A school P.E skort, a grandmother’s cheongsam, a vintage purple coat and a red knit scarf. What do these items have in common? Sentiment. Providing a nostalgic blend of comfort and familiarity, we all have pieces in our wardrobes that we refuse to part with. From the stories behind their acquisition to the memories they evoke when we wear them, the emotional value of clothing can be a powerful thing. In an ode to the beauty of sentimentality, Varsity’s Fashion Editors spotlight their most prized possessions and reflect on their significance.

Sarah Abbas

Being somewhat cold-hearted and overtly minimalistic, I rarely find sentiment in objects, viewing most things in life as replaceable. However, despite my mother’s protests to get rid of it, there is one piece I have always failed to part with. My school P.E skort. Possibly the most ridiculous thing to feel sentimental over. Entering a new private school, my matching sports top and skort allowed me to live out my Gossip Girl fantasies. It was so girly, so preppy. Putting on the set gave me a feeling that will forever remain unmatched. Dressed up all ready to mess around with my friends on the netball courts. Not worrying about deadlines or drama. Holding nothing but a water bottle. Wearing my school skort was the one of the rare times I felt complete freedom. So if you ever see me around college wearing my slightly-too-short-army-green school skort with my name embroidered on the side—keep walking.


Anna Chan

“Feeling both my family’s pride and my full In the Mood for Love fantasy”

My grandma’s cheongsam was pulled out of a wooden chest and given to me to try on. I thought I would suffocate when I put it on, as it closed in on me with each button I clasped along its winding path. It led me to the mandarin collar, kept stiff with a piece of card that I thought would suffocate me. “She must have a thinner neck than me,” I joked. I could feel her body in this dress, wrapped under the same seams and curves and swathed in the same gorgeous blue and green fabric. It fit me so well it was gifted to me, and somehow I got used to the tight neck and bound shoulders. I wore it for my matriculation photos (about a year and a term after actually matriculating), feeling both my family’s pride and my full In the Mood for Love fantasy.


Kasia Truscott

“It was a sign from the universe that I was going to be okay”

In the back left corner of my wardrobe, draping from one of Sainsbury’s finest wooden hangers, there is a coat. It’s a full-length vintage Escada number, made of beautiful violet leather with a fur trimming in deep purple. Does it obnoxiously scream Devil Wears Prada? Yes. Did it cripple me financially? Yes. Was it worth it? Absolutely. I first laid eyes on it back in February, when I spent a weekend in Durham visiting my little brother. I was struggling mentally at the time, and had hoped that the trip would bring me some peace. What I found instead, in a tiny little vintage shop that he was begging me to come see, was this coat. At the time, we joked that it was a sign from the universe that I was going to be okay. Call me naïve, but I truly believed that. It’s a one-of-a-kind piece that I know I’ll never find again. In a way, nestled in the warmth of its purple splendour will always feel like a warm, comforting hug from the universe; like a hug from my brother.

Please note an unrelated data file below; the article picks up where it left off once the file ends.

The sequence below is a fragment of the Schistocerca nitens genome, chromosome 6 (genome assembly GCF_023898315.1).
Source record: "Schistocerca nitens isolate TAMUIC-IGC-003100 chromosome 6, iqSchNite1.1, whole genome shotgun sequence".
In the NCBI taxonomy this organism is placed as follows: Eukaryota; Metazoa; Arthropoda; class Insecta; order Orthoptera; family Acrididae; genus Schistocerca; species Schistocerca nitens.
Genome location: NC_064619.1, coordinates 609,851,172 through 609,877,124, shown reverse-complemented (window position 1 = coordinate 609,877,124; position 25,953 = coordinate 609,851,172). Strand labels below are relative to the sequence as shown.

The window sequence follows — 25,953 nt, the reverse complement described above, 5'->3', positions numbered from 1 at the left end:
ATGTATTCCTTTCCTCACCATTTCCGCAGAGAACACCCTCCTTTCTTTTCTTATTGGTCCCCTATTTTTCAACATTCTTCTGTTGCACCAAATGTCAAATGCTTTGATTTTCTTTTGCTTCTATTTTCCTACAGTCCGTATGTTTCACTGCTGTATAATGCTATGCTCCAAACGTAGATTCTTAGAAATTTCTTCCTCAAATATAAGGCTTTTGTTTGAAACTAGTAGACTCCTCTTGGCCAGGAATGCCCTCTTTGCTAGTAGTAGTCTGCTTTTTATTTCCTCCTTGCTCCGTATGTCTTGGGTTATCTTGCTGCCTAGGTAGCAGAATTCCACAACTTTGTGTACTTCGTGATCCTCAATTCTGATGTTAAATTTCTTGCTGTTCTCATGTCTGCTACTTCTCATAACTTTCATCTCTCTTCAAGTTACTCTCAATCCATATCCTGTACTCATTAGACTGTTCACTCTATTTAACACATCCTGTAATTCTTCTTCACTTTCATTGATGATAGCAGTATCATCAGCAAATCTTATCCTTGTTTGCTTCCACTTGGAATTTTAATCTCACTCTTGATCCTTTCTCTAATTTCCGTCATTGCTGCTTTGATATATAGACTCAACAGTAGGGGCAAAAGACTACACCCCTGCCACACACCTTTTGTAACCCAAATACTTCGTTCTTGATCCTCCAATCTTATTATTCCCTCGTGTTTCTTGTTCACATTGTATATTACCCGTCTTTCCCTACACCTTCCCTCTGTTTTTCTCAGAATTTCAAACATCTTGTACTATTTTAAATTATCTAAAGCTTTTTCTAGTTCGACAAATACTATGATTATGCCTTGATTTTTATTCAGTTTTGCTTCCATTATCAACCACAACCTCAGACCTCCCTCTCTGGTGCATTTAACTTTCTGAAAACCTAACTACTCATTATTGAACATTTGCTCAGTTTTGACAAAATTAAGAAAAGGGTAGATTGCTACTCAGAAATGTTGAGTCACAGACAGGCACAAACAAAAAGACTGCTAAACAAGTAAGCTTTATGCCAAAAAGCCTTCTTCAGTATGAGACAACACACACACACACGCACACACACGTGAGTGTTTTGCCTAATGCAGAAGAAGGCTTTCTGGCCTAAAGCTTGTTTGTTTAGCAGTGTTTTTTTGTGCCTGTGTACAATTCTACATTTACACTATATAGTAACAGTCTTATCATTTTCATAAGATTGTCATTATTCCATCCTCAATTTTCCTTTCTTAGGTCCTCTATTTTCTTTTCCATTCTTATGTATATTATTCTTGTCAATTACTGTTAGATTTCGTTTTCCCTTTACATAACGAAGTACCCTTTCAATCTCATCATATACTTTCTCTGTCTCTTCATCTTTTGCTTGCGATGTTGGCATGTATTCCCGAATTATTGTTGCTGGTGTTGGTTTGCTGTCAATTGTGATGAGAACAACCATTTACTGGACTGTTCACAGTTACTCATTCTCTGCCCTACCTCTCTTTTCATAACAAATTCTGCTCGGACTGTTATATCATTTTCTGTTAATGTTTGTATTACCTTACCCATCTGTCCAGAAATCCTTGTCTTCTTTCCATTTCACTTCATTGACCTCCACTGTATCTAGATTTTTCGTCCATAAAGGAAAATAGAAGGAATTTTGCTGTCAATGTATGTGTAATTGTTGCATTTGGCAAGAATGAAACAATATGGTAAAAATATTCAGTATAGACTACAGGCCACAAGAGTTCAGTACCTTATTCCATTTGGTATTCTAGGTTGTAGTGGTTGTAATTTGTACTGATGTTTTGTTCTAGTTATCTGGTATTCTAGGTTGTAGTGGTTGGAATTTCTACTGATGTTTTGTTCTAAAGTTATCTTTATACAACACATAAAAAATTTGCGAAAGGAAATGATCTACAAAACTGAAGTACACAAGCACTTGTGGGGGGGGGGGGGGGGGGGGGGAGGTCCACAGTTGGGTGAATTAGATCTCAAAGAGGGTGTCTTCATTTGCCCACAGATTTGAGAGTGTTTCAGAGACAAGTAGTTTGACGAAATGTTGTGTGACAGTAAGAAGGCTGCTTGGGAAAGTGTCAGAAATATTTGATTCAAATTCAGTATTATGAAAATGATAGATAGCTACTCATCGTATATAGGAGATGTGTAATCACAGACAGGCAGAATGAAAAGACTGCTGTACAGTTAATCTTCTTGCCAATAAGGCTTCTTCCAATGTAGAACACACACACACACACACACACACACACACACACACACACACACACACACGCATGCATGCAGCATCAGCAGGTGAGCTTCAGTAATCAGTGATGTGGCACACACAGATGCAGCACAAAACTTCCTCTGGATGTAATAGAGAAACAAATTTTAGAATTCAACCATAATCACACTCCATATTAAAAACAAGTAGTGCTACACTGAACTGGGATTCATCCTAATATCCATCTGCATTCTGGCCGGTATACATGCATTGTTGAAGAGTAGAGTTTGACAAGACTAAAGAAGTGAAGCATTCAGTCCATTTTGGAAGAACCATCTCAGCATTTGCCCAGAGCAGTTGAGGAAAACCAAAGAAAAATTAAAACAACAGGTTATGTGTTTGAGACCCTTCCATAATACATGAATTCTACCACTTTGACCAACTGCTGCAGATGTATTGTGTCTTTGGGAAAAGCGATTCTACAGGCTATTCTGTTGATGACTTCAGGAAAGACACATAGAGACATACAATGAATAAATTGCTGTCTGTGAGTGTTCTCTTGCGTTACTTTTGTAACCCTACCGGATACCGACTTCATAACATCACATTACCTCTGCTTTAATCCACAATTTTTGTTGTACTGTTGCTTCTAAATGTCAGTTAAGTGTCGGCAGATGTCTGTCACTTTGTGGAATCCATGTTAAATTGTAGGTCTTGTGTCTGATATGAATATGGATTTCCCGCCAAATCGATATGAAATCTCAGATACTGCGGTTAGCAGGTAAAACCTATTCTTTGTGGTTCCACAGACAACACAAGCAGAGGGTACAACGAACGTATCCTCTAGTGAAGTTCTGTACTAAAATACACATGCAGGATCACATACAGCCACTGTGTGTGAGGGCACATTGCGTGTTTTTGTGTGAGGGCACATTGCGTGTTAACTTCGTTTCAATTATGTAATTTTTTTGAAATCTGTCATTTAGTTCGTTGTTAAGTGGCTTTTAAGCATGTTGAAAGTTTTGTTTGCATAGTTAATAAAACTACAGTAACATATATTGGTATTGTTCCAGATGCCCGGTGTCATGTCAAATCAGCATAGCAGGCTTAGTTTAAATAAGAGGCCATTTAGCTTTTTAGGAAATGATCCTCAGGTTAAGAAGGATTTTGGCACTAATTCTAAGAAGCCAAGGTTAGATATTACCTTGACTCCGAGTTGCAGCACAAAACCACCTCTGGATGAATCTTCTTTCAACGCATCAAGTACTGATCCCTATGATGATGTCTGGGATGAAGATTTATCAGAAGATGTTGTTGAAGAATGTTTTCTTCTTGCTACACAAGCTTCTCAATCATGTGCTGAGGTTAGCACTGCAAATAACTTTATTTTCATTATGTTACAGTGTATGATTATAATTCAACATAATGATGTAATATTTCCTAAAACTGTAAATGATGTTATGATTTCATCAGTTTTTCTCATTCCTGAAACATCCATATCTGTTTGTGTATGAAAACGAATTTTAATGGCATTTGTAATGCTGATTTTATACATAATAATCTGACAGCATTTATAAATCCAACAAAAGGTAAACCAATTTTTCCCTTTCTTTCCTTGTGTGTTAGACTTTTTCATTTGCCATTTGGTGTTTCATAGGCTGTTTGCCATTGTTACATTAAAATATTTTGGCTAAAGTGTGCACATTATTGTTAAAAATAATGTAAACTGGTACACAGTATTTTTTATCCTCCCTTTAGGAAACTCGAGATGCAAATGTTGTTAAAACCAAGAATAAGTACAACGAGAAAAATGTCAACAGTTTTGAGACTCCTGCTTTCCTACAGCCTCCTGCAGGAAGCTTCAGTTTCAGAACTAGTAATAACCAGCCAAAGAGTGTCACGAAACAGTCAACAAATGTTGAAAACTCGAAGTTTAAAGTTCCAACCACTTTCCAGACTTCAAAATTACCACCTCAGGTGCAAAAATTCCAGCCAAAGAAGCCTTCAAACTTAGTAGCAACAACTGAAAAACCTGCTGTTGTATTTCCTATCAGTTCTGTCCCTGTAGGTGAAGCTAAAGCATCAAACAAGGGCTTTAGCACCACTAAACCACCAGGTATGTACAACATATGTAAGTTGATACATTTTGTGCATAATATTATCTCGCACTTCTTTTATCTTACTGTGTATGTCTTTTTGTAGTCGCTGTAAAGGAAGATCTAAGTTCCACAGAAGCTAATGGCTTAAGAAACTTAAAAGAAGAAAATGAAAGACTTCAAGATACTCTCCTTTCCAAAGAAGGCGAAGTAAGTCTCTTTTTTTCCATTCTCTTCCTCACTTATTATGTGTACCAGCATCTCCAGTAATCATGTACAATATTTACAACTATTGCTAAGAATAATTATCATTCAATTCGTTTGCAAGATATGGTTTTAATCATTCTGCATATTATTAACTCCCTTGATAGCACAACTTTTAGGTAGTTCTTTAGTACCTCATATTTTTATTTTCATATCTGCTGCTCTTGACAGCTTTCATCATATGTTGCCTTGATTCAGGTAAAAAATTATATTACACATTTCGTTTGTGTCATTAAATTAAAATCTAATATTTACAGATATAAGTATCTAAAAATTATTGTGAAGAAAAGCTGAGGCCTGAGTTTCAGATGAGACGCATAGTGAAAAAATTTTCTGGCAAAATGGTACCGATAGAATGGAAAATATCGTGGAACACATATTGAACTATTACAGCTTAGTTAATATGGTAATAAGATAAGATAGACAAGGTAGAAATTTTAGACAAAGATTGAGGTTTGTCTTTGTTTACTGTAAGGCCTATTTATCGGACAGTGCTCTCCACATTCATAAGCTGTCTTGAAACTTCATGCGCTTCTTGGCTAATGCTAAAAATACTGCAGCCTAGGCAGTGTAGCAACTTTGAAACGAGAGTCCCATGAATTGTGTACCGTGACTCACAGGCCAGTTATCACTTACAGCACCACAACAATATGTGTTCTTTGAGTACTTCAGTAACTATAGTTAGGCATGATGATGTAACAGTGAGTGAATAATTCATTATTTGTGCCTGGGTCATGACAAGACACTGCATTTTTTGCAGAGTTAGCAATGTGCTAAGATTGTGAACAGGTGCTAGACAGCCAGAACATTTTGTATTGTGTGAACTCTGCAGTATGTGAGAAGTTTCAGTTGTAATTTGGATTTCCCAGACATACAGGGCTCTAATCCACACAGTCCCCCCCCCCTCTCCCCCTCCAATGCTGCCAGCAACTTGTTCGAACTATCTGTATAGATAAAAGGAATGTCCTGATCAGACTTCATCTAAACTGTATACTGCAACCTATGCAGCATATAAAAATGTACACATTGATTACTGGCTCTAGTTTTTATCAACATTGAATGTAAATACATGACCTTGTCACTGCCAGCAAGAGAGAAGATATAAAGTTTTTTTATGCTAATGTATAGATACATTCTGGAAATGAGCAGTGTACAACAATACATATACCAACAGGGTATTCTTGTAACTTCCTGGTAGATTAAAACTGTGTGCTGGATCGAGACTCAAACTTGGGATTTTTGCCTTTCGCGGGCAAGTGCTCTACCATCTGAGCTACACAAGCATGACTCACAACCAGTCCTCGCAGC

Emily Kelly


Mountain View

An ode to the tote

It’s a classic image: a grandma with her knitting, lovingly crafting the next hat or scarf for her grandchildren to wear. My grandparents have always been quintessential (in everything from the caravan trips to the extremely plentiful “rations”), and knitting has always been Grandma’s trademark: growing up, she knitted everything from jumpers to soft toys, and a trip to the nearby wool shop was always a highlight when my grandparents came to stay. She made me this scarf for Christmas a few years ago, and it’s still one of the softest and cosiest things I own. I’ve seen little of my grandparents of late because of COVID, but wearing this scarf has been like carrying a little piece of them wherever I go.